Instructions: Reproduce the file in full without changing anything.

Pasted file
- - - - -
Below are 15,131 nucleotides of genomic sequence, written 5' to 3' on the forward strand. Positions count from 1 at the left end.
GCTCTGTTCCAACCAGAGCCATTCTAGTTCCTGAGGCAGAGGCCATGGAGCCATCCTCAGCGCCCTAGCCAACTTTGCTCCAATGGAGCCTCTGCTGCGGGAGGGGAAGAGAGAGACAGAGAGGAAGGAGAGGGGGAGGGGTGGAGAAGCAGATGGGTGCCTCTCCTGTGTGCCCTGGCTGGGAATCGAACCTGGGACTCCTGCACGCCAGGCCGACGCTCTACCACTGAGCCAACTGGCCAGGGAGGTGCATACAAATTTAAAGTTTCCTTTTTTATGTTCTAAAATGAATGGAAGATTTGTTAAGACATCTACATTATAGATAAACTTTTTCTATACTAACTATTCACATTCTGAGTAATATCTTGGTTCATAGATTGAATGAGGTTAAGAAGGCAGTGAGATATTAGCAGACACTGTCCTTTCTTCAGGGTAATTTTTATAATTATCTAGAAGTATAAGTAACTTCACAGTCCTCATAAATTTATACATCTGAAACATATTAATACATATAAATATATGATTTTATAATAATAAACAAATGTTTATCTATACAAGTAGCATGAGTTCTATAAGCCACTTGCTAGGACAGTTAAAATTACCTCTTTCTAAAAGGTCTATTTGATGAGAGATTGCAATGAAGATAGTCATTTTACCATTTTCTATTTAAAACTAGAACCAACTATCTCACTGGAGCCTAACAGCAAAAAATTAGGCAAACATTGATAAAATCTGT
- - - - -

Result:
Below are 15,131 nucleotides of genomic sequence, written 5' to 3' on the forward strand. Positions count from 1 at the left end.
GCTCTGTTCCAACCAGAGCCATTCTAGTTCCTGAGGCAGAGGCCATGGAGCCATCCTCAGCGCCCTAGCCAACTTTGCTCCAATGGAGCCTCTGCTGCGGGAGGGGAAGAGAGAGACAGAGAGGAAGGAGAGGGGGAGGGGTGGAGAAGCAGATGGGTGCCTCTCCTGTGTGCCCTGGCTGGGAATCGAACCTGGGACTCCTGCACGCCAGGCCGACGCTCTACCACTGAGCCAACTGGCCAGGGAGGTGCATACAAATTTAAAGTTTCCTTTTTTATGTTCTAAAATGAATGGAAGATTTGTTAAGACATCTACATTATAGATAAACTTTTTCTATACTAACTATTCACATTCTGAGTAATATCTTGGTTCATAGATTGAATGAGGTTAAGAAGGCAGTGAGATATTAGCAGACACTGTCCTTTCTTCAGGGTAATTTTTATAATTATCTAGAAGTATAAGTAACTTCACAGTCCTCATAAATTTATACATCTGAAACATATTAATACATATAAATATATGATTTTATAATAATAAACAAATGTTTATCTATACAAGTAGCATGAGTTCTATAAGCCACTTGCTAGGACAGTTAAAATTACCTCTTTCTAAAAGGTCTATTTGATGAGAGATTGCAATGAAGATAGTCATTTTACCATTTTCTATTTAAAACTAGAACCAACTATCTCACTGGAGCCTAACAGCAAAAAATTAGGCAAACATTGATAAAATCTGT